Hornets get 2nd-round pick in return
The New Orleans Hornets, in a move to shed some payroll after the recent acquisition of Emeka Okafor, have sent swingman Rasual Butler and cash to the Los Angeles Clippers for a conditional second-round pick in 2016.
Butler is scheduled to earn $3.9 million next season. With the Clippers looking for an extra shooter and depth at both shooting guard and small forward, sources said the team was amenable to absorbing the final year of Butler's contract, which will save New Orleans nearly $8 million when factoring in the luxury-tax implications.
"One chapter ends and another begins! Gonna MISS the Hornets," Butler said on his Twitter feed. "I am excited about being a Clipper! Thanks N.O. for all the support u guys gave me! Thank u to all those who have welcomed me to L.A.!!!!"
The Clippers were able to absorb Butler's contract without surrendering a player by plugging his salary into the $7.3 million trade exception they created when it dealt Zach Randolph to Memphis last month.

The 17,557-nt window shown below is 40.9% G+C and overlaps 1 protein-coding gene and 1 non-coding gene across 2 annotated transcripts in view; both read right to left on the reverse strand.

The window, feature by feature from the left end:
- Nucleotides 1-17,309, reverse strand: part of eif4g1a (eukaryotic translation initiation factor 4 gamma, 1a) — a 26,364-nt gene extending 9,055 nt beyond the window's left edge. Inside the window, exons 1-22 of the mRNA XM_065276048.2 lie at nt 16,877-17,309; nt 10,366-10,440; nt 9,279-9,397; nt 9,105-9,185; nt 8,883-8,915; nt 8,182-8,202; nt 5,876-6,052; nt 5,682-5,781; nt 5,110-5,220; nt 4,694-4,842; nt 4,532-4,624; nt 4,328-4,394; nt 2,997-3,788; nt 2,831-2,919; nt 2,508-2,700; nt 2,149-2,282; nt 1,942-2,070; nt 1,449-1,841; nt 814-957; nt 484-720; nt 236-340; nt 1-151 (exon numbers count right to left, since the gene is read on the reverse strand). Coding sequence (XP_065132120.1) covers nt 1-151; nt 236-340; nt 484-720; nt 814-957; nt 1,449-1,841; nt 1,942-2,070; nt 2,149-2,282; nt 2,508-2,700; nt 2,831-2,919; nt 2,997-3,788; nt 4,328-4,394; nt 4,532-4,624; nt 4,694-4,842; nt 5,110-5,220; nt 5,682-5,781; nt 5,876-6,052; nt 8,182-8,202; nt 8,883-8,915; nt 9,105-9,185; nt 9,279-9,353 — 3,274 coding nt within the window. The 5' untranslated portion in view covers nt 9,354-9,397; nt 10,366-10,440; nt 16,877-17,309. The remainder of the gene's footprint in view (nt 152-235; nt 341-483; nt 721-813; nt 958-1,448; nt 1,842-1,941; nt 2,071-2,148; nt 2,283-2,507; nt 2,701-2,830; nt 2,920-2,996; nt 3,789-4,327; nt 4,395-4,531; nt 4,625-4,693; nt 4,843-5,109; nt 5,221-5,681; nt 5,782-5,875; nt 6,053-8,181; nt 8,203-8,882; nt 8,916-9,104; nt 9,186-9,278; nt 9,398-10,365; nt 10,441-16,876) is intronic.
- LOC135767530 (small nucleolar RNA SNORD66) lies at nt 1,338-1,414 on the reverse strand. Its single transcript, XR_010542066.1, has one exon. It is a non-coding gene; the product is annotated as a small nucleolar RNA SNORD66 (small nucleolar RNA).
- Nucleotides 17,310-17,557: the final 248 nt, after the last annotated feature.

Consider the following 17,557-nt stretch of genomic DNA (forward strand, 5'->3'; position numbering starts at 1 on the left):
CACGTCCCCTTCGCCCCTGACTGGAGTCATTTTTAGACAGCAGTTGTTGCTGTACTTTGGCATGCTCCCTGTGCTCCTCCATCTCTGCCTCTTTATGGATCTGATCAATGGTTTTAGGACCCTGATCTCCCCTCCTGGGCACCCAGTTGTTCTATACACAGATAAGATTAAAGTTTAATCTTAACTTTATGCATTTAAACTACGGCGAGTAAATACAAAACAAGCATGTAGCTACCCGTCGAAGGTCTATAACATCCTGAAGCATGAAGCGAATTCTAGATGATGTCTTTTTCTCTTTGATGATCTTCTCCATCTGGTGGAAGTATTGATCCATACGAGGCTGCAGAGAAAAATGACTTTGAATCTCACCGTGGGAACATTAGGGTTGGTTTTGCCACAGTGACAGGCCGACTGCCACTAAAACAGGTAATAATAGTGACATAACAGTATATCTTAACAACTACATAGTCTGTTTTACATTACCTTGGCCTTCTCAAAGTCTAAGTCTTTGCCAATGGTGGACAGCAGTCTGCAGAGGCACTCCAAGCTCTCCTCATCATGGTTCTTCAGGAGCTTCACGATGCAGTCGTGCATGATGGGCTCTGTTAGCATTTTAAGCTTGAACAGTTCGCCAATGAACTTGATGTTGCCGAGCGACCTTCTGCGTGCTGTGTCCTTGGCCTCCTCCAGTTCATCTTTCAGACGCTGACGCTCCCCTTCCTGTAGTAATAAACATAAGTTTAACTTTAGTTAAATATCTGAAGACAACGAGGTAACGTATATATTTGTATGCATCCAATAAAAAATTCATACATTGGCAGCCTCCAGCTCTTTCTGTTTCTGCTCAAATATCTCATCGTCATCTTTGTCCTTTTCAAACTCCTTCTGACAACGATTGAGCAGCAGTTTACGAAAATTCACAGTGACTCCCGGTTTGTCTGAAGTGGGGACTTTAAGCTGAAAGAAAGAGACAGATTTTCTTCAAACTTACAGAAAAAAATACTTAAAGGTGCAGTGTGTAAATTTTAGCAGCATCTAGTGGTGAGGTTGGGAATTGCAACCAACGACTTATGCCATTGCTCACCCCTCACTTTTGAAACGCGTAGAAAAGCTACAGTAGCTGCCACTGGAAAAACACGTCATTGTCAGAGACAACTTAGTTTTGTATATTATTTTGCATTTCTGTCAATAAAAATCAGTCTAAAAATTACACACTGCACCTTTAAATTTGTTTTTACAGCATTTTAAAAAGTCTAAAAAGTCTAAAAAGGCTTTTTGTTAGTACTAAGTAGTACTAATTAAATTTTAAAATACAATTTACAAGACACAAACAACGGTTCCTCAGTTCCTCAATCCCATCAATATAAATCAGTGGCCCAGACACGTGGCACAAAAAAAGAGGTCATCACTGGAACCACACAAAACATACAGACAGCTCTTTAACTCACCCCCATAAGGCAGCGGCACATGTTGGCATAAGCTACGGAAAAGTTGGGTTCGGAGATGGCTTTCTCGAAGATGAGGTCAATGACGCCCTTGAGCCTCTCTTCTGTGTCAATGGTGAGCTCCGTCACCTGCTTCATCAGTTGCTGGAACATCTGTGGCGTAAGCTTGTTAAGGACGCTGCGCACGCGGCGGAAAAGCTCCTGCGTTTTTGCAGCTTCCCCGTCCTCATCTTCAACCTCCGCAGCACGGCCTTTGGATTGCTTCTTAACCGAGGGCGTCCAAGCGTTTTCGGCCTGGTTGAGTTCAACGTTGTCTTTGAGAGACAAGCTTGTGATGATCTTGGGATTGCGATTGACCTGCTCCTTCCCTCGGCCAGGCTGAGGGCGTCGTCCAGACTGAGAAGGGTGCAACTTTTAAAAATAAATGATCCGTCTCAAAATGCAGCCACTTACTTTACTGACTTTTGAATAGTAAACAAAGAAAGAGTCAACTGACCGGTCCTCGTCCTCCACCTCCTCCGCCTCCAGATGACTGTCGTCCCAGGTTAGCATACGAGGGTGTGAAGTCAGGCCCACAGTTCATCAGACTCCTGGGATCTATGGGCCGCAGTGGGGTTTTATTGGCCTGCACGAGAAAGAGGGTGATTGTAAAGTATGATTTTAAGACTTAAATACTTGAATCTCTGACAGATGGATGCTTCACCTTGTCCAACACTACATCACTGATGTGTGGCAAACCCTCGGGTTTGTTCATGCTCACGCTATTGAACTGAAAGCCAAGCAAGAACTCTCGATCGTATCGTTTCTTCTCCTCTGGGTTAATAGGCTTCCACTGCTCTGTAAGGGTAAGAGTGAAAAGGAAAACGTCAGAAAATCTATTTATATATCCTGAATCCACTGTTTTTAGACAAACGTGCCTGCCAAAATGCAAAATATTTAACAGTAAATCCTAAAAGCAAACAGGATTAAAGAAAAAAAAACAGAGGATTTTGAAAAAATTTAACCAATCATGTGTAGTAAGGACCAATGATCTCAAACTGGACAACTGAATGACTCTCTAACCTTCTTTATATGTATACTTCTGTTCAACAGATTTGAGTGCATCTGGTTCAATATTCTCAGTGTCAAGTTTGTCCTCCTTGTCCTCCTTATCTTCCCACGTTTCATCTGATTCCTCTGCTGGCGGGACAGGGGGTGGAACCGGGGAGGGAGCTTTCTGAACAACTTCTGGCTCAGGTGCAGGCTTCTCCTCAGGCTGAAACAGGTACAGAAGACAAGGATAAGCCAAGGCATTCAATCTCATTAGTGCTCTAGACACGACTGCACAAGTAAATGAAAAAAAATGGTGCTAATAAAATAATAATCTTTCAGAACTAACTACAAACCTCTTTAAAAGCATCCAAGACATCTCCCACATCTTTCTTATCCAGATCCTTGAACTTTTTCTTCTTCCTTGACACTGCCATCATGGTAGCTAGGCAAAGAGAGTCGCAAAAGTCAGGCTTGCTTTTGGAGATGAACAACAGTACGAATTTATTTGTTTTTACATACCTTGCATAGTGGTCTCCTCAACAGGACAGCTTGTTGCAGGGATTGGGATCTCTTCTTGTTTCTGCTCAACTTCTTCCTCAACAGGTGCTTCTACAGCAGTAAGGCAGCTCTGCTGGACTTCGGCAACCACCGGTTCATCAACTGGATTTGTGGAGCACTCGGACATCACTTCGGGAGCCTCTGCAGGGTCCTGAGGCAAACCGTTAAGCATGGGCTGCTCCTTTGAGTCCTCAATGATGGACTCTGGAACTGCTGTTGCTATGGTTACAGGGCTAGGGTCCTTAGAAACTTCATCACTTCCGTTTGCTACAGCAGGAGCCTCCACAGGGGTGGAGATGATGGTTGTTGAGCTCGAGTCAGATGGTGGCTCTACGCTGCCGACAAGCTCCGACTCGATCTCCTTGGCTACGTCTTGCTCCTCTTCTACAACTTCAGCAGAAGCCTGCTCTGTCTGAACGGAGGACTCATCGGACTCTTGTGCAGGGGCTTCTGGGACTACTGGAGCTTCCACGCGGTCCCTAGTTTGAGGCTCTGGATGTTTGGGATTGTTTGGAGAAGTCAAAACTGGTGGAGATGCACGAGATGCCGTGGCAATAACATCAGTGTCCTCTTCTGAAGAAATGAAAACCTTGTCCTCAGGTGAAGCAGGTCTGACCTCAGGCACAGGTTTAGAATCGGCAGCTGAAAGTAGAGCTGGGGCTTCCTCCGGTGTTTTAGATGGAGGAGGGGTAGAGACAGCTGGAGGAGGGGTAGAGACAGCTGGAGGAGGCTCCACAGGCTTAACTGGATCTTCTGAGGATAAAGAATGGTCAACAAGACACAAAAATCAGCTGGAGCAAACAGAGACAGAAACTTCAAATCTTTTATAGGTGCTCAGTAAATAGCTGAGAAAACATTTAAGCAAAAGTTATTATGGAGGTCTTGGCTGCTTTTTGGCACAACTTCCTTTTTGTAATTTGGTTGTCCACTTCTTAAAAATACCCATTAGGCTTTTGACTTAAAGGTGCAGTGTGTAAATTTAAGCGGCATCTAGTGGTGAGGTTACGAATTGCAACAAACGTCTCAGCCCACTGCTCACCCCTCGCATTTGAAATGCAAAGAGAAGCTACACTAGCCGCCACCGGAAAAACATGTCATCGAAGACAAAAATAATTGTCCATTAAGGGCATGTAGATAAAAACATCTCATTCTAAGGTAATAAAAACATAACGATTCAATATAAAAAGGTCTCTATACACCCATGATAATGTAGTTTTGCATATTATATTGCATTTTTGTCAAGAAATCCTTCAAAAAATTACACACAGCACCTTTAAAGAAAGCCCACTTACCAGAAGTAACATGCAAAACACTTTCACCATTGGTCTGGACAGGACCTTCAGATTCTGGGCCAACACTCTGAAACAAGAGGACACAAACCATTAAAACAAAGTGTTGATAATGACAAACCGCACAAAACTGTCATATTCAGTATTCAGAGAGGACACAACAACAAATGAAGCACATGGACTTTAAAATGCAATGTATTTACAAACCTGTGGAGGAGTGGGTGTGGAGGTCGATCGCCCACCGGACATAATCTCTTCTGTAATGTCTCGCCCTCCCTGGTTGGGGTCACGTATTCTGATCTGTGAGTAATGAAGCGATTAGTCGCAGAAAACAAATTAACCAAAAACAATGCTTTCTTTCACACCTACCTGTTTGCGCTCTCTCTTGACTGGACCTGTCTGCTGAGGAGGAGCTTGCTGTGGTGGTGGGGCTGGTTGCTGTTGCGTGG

If the Hornets can shed some $4 million more in payroll between now and February in a similar deal that does not force them to take a contract in return, they are poised to move beneath the $69.9 million tax threshhold for next season.
Butler had the most productive season of his seven-year career in 2008-09, averaging 11.2 points and 3.3 rebounds while playing in all 82 games for the Hornets, who made the playoffs. He shot 40 percent from the field and 37 percent from 3-point range to match his career averages.
"We believe he is another piece who will help us get back to being a competitive playoff team," Clippers coach and general manager Mike Dunleavy said.
Butler played three seasons in Miami before being traded to the Hornets in 2005.
Marc Stein is a senior NBA writer for ESPN.com. Information from The Associated Press was used in this report.
MORE NBA HEADLINES
- Cavs collapse vs. Raptors, lose 4th straight
- Davis' career-high 43 push Pelicans by Jazz
- Rockets' Howard sits following PRP therapy
- Cuban backs Silver's take on sports betting